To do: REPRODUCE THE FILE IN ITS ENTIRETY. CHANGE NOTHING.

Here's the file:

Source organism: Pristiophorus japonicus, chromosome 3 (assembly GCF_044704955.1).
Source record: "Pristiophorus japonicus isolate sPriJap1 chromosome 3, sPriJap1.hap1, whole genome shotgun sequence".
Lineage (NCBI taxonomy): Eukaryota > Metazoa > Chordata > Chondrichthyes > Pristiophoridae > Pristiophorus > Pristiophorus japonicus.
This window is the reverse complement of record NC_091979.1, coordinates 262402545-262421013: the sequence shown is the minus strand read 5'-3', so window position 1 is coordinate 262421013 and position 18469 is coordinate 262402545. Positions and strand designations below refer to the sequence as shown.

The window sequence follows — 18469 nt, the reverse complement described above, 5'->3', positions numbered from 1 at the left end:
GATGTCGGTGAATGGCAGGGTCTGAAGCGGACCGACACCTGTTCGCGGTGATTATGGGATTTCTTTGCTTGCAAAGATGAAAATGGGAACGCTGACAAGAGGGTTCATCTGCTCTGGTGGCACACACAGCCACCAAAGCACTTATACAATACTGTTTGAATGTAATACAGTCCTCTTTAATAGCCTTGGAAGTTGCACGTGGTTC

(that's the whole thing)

Source organism: Pristiophorus japonicus, chromosome 3 (assembly GCF_044704955.1).
Source record: "Pristiophorus japonicus isolate sPriJap1 chromosome 3, sPriJap1.hap1, whole genome shotgun sequence".
Lineage (NCBI taxonomy): Eukaryota > Metazoa > Chordata > Chondrichthyes > Pristiophoridae > Pristiophorus > Pristiophorus japonicus.
This window is the reverse complement of record NC_091979.1, coordinates 262402545-262421013: the sequence shown is the minus strand read 5'-3', so window position 1 is coordinate 262421013 and position 18469 is coordinate 262402545. Positions and strand designations below refer to the sequence as shown.

The window sequence follows — 18469 nt, the reverse complement described above, 5'->3', positions numbered from 1 at the left end:
GATGTCGGTGAATGGCAGGGTCTGAAGCGGACCGACACCTGTTCGCGGTGATTATGGGATTTCTTTGCTTGCAAAGATGAAAATGGGAACGCTGACAAGAGGGTTCATCTGCTCTGGTGGCACACACAGCCACCAAAGCACTTATACAATACTGTTTGAATGTAATACAGTCCTCTTTAATAGCCTTGGAAGTTGCACGTGGTTC